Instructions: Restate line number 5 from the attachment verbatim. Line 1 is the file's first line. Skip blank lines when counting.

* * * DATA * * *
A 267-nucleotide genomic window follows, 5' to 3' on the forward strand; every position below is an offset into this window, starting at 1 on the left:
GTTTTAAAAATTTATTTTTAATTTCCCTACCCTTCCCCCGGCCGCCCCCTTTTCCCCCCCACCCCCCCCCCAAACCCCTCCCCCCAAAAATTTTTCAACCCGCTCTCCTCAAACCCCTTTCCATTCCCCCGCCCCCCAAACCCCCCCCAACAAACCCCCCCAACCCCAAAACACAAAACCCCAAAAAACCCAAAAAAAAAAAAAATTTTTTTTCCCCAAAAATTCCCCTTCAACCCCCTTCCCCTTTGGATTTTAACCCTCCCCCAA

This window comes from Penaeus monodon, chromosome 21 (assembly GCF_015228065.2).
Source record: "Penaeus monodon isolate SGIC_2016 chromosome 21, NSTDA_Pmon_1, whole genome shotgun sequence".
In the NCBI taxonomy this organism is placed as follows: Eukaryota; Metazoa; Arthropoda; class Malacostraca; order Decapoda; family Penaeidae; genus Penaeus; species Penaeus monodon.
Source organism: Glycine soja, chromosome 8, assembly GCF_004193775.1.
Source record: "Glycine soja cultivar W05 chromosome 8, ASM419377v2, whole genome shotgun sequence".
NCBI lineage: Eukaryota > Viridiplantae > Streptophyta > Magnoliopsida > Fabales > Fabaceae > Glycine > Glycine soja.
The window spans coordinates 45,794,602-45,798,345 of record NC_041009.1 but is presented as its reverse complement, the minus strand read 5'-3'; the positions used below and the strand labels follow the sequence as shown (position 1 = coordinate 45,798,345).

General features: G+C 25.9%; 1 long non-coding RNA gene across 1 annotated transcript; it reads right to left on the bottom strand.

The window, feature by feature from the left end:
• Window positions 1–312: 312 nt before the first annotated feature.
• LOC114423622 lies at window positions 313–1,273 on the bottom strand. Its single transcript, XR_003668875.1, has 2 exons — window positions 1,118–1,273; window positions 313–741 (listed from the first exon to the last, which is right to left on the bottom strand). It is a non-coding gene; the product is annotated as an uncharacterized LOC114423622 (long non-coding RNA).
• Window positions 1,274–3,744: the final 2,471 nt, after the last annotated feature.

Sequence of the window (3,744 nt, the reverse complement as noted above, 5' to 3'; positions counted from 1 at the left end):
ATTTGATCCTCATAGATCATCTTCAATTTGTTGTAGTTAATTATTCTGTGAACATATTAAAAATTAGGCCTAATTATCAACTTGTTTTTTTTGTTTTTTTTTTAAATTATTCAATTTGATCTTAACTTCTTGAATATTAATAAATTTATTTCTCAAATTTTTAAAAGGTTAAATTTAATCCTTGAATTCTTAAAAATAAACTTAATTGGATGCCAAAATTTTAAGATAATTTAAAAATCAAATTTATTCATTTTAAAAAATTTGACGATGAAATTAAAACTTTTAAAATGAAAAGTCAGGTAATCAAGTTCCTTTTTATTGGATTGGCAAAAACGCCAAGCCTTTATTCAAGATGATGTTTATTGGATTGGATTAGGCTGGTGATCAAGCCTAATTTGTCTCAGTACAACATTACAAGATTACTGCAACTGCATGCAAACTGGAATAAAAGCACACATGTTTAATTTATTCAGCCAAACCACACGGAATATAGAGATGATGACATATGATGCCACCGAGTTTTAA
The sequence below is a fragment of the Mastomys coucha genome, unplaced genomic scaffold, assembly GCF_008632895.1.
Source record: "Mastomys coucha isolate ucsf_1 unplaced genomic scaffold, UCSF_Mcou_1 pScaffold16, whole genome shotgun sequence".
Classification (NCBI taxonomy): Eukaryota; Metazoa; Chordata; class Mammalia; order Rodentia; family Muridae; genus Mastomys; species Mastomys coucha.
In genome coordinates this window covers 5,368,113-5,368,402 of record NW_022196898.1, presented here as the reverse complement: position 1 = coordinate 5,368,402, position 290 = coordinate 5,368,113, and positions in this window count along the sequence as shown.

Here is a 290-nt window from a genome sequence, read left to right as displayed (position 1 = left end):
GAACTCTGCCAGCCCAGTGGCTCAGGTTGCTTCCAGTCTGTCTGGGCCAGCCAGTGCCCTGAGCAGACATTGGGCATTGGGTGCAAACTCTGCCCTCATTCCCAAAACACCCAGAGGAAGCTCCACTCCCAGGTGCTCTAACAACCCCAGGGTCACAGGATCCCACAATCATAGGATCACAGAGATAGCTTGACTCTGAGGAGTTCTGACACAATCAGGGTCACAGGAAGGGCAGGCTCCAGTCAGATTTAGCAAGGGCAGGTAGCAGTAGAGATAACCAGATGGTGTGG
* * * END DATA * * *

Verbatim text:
In the NCBI taxonomy this organism is placed as follows: Eukaryota; Metazoa; Arthropoda; class Malacostraca; order Decapoda; family Penaeidae; genus Penaeus; species Penaeus monodon.